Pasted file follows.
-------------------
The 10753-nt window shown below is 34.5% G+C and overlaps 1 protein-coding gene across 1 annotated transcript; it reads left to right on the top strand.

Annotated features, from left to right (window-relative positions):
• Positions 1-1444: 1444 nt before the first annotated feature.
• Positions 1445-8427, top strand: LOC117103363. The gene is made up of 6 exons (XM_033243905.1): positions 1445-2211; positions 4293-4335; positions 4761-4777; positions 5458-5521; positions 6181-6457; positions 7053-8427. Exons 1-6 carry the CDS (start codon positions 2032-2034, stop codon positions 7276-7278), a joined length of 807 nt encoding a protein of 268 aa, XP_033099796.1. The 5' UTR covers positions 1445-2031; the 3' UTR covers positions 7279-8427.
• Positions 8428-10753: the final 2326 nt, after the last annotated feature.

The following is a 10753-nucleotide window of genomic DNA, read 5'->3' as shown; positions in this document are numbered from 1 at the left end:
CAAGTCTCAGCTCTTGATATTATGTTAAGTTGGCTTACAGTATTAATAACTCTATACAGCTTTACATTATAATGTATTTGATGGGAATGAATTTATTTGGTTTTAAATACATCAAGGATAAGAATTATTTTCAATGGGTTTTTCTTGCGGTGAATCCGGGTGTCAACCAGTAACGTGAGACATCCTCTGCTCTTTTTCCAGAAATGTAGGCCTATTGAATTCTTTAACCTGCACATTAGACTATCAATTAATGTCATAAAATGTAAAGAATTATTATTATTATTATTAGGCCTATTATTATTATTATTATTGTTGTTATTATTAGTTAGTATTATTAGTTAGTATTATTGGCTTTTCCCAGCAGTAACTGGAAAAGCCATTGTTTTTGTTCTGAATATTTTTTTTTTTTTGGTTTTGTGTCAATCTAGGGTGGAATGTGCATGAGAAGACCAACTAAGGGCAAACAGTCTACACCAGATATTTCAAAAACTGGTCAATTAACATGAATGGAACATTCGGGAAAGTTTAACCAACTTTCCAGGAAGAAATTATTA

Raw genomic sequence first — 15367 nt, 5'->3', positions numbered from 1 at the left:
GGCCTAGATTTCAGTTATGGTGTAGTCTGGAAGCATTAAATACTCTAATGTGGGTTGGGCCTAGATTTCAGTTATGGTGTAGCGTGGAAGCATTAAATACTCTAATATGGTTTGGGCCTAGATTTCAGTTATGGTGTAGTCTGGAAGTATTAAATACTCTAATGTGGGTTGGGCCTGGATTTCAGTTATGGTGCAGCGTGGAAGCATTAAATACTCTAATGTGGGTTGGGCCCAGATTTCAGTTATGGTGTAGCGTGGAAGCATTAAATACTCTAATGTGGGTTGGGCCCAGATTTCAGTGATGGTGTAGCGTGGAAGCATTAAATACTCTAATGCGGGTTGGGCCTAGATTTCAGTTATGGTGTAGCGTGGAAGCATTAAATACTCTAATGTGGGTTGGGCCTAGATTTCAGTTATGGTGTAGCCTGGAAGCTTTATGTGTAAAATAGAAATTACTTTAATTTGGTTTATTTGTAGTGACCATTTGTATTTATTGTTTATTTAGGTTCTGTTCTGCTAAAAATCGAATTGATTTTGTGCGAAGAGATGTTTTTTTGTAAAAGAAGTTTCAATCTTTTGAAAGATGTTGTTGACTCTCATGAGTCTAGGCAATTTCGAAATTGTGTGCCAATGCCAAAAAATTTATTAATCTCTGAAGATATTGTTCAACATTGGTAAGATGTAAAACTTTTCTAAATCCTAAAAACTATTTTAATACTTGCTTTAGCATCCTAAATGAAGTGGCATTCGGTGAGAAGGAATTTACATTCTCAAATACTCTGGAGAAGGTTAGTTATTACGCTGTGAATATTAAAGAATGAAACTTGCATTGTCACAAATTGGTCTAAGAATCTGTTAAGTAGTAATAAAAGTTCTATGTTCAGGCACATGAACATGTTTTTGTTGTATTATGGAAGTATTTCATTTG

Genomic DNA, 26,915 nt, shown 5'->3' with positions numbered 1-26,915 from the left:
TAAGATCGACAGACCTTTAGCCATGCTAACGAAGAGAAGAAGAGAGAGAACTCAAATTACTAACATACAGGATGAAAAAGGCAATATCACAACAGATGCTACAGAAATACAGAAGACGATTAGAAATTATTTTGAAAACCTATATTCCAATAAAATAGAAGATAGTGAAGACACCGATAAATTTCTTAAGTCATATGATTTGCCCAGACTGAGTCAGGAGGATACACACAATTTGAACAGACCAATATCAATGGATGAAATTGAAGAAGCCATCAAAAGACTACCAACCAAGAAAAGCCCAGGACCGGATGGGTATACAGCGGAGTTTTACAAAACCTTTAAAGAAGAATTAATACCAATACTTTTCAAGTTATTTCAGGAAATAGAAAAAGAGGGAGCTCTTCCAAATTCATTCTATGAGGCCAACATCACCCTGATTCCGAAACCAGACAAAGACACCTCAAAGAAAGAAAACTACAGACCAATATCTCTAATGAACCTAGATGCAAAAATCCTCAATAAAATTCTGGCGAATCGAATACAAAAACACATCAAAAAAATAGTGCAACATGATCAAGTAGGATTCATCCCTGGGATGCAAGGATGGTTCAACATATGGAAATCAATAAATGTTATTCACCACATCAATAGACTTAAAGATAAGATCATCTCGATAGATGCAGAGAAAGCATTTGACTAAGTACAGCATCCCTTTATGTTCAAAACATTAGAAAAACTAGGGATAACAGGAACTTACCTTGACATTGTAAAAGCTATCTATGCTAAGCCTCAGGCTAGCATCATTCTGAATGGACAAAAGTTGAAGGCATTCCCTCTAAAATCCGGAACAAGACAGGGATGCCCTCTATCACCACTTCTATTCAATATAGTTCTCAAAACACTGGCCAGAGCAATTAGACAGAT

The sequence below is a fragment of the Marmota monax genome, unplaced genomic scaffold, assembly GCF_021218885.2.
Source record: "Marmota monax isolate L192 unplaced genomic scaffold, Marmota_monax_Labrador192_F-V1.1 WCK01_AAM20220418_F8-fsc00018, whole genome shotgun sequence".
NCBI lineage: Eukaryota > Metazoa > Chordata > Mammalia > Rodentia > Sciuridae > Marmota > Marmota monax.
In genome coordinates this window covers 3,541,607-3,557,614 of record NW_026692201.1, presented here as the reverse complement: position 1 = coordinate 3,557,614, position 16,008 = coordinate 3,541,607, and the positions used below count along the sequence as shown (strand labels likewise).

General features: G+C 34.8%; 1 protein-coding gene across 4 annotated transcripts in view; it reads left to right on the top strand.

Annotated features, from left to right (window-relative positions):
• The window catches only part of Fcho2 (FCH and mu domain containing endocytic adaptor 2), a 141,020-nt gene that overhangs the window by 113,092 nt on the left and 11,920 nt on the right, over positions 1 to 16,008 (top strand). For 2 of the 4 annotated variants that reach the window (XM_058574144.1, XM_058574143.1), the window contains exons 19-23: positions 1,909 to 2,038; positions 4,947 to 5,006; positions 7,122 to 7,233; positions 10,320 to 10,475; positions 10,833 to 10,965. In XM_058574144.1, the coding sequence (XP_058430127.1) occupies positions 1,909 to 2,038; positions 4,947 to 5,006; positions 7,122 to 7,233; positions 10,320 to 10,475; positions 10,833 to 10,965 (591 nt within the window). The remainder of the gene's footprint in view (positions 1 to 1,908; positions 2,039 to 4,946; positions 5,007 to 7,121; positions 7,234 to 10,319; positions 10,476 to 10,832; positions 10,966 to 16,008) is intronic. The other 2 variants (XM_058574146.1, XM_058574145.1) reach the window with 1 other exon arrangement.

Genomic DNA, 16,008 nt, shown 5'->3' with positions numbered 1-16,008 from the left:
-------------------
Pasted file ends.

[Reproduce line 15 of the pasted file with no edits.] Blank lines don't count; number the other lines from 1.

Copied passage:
In genome coordinates this window covers 3,541,607-3,557,614 of record NW_026692201.1, presented here as the reverse complement: position 1 = coordinate 3,557,614, position 16,008 = coordinate 3,541,607, and the positions used below count along the sequence as shown (strand labels likewise).